The coronavirus may help our leaders help us to work from home
By the time this column is published, all will have changed. I write this in the face of possible restrictions to manage the spread of the coronavirus, the likes of which my generation has never seen before.
I can only remember the country similarly coming to a screeching halt in the aftermath of 9/11. Many I knew were traveling, and experienced delays, or had to abandon plans. The streets felt eerily quiet, and as my brother and I went out to try to celebrate our shared Sept. 11 birthday, the restaurant was sparsely populated, and the normally festive atmosphere was quiet and subdued.
I wondered for a while if events would affect the wedding I was planning. It did not, and all went on as planned. Everything in my life, in fact, went on as planned.
Normality returned, but it was a bit different than before. We pack for flights a little differently, and choose easy-on, easy-off shoes, prepared for close encounters with TSA agents. We’re more aware of terrorist threats, and have a bit more understanding for attacks in other countries.
I look beyond bracing for an illness from COVID-19, which is already spreading, undetected among us. We will return to normal, but again, there will be a shift in what normal looks like. Surely it will be a sadder normal, as lives will be lost, and hopefully a more hygienic normal, with a new awareness of how to avoid spreading illness. Perhaps the lessons will stick, and society will learn to spread fewer germs.
Like it or not, we have to deal with airport security. And like it or not, businesses are going to have to navigate the charge to allow employees to work from home. Some businesses can’t operate remotely, of course.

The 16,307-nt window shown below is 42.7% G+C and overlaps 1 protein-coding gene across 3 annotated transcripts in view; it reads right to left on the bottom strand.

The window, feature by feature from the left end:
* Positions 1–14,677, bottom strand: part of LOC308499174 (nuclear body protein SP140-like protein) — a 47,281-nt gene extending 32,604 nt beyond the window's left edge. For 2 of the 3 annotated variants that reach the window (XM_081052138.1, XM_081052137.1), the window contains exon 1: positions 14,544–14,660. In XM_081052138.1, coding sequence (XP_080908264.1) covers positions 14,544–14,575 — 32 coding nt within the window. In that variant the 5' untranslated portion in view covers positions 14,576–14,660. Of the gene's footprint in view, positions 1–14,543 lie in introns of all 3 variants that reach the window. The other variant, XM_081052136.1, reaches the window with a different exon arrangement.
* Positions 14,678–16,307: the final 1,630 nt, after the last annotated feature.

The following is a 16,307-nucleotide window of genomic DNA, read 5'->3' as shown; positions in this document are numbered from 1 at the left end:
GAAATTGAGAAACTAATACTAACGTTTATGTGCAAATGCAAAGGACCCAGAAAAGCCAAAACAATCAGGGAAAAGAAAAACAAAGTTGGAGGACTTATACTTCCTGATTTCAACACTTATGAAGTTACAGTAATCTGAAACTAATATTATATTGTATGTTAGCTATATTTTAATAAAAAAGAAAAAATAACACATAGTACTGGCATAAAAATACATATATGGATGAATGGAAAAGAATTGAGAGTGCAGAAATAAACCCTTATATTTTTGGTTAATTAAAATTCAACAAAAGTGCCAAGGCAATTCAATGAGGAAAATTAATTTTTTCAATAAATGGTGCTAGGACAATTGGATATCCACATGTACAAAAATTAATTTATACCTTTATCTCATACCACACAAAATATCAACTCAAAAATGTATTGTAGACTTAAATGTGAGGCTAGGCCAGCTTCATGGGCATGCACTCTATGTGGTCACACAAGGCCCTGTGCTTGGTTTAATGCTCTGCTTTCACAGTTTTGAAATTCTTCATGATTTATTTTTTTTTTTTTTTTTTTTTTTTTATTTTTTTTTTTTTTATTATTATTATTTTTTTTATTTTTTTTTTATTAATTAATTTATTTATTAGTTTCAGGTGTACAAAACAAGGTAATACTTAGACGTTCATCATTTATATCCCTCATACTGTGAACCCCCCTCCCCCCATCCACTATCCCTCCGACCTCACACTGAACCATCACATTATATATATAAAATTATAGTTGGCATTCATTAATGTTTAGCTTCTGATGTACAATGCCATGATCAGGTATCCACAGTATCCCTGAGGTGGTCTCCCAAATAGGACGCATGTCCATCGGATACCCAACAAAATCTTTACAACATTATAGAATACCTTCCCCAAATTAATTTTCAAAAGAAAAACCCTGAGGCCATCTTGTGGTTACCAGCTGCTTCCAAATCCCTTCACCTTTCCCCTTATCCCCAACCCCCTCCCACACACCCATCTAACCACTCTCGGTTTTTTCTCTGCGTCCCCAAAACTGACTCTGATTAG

My son can’t make you a sandwich over the internet. But many people get up and drive to do a job that could as easily be done from their own home, and while remote work is common now, many businesses and supervisors have been resistant to the idea.
I’ve worked various combinations of on- and off-site. From strict, 9-5 butt-in-seat policies to completely remote, fulltime jobs where I didn’t even have an on-site desk, I’ve had the chance to try out and evaluate a number of setups. I can tell you that working from home, at least a few days a week, has some tangible advantages, and I’ve done research to back that up.
Last year, after a shift in management at the company where I worked, telecommuting came under scrutiny. Asking how he could evaluate an employee’s effectiveness when he couldn’t see them was a fair question.
My solution was to provide evidence that working remotely was beneficial to myself and the company by tracking my time on a very granular level, both by task and by productivity. I found a combination of tools to use for tracking, so that I simply had to click a task or activity in a list when I started and when I stopped, then ran a report to determine how my time was spent.
The results did not surprise me, but supported my hunch that working from home resulted in much higher productivity, more hours worked, more projects completed, and all with less stress and expense to myself. I found myself more generous with my hours, getting a head start on my day while waiting for my kids to get ready for school, and willing to work a little later, knowing dinner was on schedule.
I still collaborated with my team through video conferences and chats. Online video conferences made it feel like we were all in the same room. The time I did spend in the office felt focused and intentional, and I more readily recognized distractions.
Not everyone is cut out for working from home. One employee with a chronic illness who had been cleared for remote work came into the office out of sheer loneliness. Others need more assistance to perform their job. But for many, remote work can provide a worklife balance allowing them to be more relaxed and effective in both domains.
As with any other challenges, the coronavirus will necessitate changes, and changes can pave the way for progress.
Maybe some of us will find new balance as remote work is explored, and hopefully, everyone will start washing their hands.
FOR MANY, REMOTE WORK CAN PROVIDE A WORK-LIFE BALANCE ALLOWING THEM TO BE MORE RELAXED AND EFFECTIVE IN BOTH DOMAINS.